02/06/2019

TDIC's informed consent form helps dentists follow law when prescribing opioids to minors


The Dentists Insurance Company has developed a resource to help prescribers follow a new requirement when prescribing Schedule II drugs to minors.

Beginning Jan. 1, 2019, before a prescriber issues the first prescription to a minor for a controlled substance containing an opioid, the prescriber must discuss specific information with the minor or the minor’s parent or guardian as required by Senate Bill 1109 signed into law last September. The new form from TDIC, “Consent to Prescribe an Opioid to a Minor,” covers the following required discussion items:

  • The risks of addiction and overdose associated with the use of opioids
  • The increased risk of opioid addiction to individuals who are suffering from both mental and substance-abuse disorders
  • The danger of taking an opioid with central-nervous-system depressants including alcohol and benzodiazepines

Available in English and Spanish, the downloadable consent form provides background on the new California law, a section for listed medications and doses, “facts for consideration” for the minor’s parent or guardian to read and sign, as well as a place for the prescriber to certify the discussion took place.

Most professional liability claims include an allegation of a lack of informed consent, according to TDIC Risk Management Analyst Taiba Solaiman.

“Patients argue they would have made a different treatment decision had they known of the possibility of a negative outcome,” Solaiman said, adding that informed consent is a discussion between the dentist and patient during which the dentist — not just staff — educates the patient about the diagnosis, nature of the treatment, alternative treatment options and the benefits, risks and consequences of each. “It is not just a form,” she said.

“By law, patients must be informed about their treatment, and obtaining written consent is the best way to protect the patient and the doctor,” Solaiman said.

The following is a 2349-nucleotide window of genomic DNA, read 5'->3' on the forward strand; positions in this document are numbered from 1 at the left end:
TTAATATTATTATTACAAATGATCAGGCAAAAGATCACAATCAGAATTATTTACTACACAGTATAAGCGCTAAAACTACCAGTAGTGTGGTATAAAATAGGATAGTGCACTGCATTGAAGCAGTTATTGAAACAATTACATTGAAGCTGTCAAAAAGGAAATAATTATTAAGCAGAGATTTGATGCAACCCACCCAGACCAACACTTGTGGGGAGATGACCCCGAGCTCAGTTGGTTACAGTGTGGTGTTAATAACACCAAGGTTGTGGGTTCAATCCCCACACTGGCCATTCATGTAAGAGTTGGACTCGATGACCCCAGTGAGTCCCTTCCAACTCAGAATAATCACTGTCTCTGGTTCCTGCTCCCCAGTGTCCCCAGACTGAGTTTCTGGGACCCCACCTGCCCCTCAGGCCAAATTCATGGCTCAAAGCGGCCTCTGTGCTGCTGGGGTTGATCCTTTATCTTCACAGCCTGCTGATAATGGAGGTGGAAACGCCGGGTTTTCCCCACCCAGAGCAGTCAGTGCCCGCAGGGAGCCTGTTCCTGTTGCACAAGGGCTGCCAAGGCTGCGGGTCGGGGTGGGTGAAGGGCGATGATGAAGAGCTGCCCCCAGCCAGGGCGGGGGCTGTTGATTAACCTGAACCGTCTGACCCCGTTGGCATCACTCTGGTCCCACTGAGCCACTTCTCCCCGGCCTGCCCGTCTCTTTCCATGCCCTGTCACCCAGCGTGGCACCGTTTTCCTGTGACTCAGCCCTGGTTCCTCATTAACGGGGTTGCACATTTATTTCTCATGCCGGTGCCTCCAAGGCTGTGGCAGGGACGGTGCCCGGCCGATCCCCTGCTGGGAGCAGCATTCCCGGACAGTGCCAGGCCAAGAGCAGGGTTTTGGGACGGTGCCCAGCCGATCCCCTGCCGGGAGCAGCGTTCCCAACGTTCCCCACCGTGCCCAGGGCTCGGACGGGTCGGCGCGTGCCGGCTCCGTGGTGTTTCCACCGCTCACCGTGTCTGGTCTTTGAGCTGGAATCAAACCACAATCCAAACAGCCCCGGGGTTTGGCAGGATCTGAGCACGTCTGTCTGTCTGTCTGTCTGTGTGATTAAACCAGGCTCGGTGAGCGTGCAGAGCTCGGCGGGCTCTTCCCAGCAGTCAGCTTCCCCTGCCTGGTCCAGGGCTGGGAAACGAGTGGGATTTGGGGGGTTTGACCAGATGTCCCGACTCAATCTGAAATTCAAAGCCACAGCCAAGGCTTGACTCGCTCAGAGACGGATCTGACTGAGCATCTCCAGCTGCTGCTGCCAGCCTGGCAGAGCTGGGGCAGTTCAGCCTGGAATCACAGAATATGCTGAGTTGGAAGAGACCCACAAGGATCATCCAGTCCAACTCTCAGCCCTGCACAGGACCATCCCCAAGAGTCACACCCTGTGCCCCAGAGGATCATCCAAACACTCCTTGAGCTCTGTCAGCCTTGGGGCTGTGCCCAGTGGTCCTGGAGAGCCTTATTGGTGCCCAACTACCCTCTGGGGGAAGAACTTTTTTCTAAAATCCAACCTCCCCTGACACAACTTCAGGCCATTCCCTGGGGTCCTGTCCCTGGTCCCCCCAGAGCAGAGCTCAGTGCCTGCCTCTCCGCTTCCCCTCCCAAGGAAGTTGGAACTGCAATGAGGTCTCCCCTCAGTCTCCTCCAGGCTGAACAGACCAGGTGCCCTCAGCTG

The informed-consent discussion is not required in the following situations according to the law: when the minor’s treatment includes emergency services or is associated with an emergency surgery and when, in the prescriber’s professional judgement, the discussion would be detrimental to the minor’s health or safety or would violate the minor’s legal rights concerning confidentiality.

Covering addiction risks in mandatory C.E.

The new law also addresses continuing education for dentists, physicians, surgeons, nurse practitioners and pharmacists. Specifically for dentistry, SB 1109 allows the Dental Board of California to require C.E. that covers the risks of addiction associated with the use of Schedule II drugs. At its November meeting, the dental board voiced its support for additional C.E. and in the coming months will discuss what such a requirement would look like. CDA will work closely with the board and update members as more information becomes available.

Find the new form, “Consent to Prescribe an Opioid to a Minor,” on the TDIC website or at cda.org/practicesupport.



Related Items

Many bills were introduced over the past year to combat the opioid epidemic in California, as CDA previously reported. Here is an overview of CDA-supported legislation in the areas of e-prescribing, informed consent, interstate data sharing and prescription-pad requirements, that Gov. Jerry Brown signed into law in September and how these bills will affect the practice of dentistry.

Sometimes you read a research article and it hits you between the eyes like a sledgehammer. So it was when I read “Prescription Opioids in Adolescence and Future Opioid Misuse” published in the journal Pediatrics in 2015. It made me really reconsider the impact dentists can have on ameliorating the opioid crisis.

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